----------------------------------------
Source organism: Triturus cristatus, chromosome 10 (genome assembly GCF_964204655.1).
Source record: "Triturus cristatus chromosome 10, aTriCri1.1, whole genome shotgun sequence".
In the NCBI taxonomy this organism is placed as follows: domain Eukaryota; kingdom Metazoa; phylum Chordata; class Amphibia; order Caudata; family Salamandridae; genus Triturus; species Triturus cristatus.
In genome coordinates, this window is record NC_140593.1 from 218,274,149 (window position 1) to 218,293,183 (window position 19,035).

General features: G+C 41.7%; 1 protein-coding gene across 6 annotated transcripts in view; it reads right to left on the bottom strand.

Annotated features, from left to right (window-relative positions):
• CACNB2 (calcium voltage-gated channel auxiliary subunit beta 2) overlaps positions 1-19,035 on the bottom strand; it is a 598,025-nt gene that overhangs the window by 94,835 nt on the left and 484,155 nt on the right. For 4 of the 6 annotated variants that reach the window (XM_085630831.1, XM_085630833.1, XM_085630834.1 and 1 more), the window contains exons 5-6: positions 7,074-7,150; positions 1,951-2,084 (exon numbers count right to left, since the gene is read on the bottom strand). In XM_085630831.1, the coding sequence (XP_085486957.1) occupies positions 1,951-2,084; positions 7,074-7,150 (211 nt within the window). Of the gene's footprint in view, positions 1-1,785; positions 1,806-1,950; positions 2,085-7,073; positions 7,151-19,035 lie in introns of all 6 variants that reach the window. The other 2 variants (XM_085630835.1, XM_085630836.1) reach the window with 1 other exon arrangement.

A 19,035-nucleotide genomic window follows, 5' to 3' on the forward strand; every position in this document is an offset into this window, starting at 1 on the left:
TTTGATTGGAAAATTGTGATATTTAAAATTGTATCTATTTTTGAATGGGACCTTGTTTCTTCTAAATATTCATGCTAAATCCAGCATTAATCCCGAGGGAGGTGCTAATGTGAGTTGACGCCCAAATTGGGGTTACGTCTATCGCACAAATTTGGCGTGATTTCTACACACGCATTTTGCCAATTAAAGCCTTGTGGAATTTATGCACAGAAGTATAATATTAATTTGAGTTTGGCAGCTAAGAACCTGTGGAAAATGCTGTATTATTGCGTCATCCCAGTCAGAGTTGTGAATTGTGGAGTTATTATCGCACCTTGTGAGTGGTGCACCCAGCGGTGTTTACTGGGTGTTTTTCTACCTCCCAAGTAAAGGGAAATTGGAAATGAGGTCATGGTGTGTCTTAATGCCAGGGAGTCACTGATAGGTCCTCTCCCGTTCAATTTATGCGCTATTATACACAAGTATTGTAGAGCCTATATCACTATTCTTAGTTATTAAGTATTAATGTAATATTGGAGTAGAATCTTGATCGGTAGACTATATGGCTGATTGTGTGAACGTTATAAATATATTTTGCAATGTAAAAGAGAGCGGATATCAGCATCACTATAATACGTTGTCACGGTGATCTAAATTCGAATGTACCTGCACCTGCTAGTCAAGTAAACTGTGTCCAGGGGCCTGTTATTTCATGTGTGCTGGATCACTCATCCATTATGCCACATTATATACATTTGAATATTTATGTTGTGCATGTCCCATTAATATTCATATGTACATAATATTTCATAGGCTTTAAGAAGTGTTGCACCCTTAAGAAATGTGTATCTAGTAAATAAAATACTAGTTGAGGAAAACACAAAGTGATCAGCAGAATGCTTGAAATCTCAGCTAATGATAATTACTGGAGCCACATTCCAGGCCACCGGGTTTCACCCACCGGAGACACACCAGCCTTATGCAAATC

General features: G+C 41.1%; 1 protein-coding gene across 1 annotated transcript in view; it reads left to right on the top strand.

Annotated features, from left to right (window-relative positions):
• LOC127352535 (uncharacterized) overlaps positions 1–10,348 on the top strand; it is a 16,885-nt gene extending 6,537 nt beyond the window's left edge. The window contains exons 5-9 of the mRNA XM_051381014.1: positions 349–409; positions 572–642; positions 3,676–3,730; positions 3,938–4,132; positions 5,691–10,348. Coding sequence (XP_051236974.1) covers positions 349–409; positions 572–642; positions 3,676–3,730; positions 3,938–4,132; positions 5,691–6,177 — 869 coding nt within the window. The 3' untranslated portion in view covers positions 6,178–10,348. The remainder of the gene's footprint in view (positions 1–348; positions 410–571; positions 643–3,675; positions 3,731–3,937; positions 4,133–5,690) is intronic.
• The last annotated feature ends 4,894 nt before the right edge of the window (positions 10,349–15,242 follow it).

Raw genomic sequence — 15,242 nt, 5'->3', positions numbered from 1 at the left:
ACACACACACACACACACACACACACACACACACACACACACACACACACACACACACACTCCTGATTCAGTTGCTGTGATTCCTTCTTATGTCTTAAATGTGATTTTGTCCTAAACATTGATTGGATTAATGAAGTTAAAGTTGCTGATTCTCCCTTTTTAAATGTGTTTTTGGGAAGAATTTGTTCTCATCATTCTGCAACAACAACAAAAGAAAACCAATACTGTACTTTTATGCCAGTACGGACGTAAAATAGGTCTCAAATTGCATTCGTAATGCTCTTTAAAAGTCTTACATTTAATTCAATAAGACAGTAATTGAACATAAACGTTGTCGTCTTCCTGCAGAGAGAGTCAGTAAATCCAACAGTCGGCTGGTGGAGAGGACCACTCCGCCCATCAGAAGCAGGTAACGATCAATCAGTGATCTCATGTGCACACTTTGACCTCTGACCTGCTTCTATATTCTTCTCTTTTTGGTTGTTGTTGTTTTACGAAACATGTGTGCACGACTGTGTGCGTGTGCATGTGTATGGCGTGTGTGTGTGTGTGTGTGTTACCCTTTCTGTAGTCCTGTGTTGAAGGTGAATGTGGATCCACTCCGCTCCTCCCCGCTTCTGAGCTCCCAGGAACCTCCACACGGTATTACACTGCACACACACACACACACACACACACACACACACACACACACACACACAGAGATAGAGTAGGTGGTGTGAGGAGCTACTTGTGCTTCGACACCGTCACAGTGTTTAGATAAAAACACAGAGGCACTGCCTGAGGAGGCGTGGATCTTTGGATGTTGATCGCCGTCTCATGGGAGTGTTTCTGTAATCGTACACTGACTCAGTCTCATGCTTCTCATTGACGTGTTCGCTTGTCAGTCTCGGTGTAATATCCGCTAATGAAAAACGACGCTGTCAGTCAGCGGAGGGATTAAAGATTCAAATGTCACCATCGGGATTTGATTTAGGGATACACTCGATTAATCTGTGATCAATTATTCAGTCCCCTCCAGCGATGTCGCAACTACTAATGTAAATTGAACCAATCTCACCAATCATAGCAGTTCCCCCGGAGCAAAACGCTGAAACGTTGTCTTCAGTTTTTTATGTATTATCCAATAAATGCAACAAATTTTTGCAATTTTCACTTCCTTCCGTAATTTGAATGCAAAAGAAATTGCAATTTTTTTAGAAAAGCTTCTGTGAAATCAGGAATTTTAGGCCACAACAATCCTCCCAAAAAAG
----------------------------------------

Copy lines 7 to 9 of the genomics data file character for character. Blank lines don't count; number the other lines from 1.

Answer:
• CACNB2 (calcium voltage-gated channel auxiliary subunit beta 2) overlaps positions 1-19,035 on the bottom strand; it is a 598,025-nt gene that overhangs the window by 94,835 nt on the left and 484,155 nt on the right. For 4 of the 6 annotated variants that reach the window (XM_085630831.1, XM_085630833.1, XM_085630834.1 and 1 more), the window contains exons 5-6: positions 7,074-7,150; positions 1,951-2,084 (exon numbers count right to left, since the gene is read on the bottom strand). In XM_085630831.1, the coding sequence (XP_085486957.1) occupies positions 1,951-2,084; positions 7,074-7,150 (211 nt within the window). Of the gene's footprint in view, positions 1-1,785; positions 1,806-1,950; positions 2,085-7,073; positions 7,151-19,035 lie in introns of all 6 variants that reach the window. The other 2 variants (XM_085630835.1, XM_085630836.1) reach the window with 1 other exon arrangement.

A 19,035-nucleotide genomic window follows, 5' to 3' on the forward strand; every position in this document is an offset into this window, starting at 1 on the left:
TTTGATTGGAAAATTGTGATATTTAAAATTGTATCTATTTTTGAATGGGACCTTGTTTCTTCTAAATATTCATGCTAAATCCAGCATTAATCCCGAGGGAGGTGCTAATGTGAGTTGACGCCCAAATTGGGGTTACGTCTATCGCACAAATTTGGCGTGATTTCTACACACGCATTTTGCCAATTAAAGCCTTGTGGAATTTATGCACAGAAGTATAATATTAATTTGAGTTTGGCAGCTAAGAACCTGTGGAAAATGCTGTATTATTGCGTCATCCCAGTCAGAGTTGTGAATTGTGGAGTTATTATCGCACCTTGTGAGTGGTGCACCCAGCGGTGTTTACTGGGTGTTTTTCTACCTCCCAAGTAAAGGGAAATTGGAAATGAGGTCATGGTGTGTCTTAATGCCAGGGAGTCACTGATAGGTCCTCTCCCGTTCAATTTATGCGCTATTATACACAAGTATTGTAGAGCCTATATCACTATTCTTAGTTATTAAGTATTAATGTAATATTGGAGTAGAATCTTGATCGGTAGACTATATGGCTGATTGTGTGAACGTTATAAATATATTTTGCAATGTAAAAGAGAGCGGATATCAGCATCACTATAATACGTTGTCACGGTGATCTAAATTCGAATGTACCTGCACCTGCTAGTCAAGTAAACTGTGTCCAGGGGCCTGTTATTTCATGTGTGCTGGATCACTCATCCATTATGCCACATTATATACATTTGAATATTTATGTTGTGCATGTCCCATTAATATTCATATGTACATAATATTTCATAGGCTTTAAGAAGTGTTGCACCCTTAAGAAATGTGTATCTAGTAAATAAAATACTAGTTGAGGAAAACACAAAGTGATCAGCAGAATGCTTGAAATCTCAGCTAATGATAATTACTGGAGCCACATTCCAGGCCACCGGGTTTCACCCACCGGAGACACACCAGCCTTATGCAAATC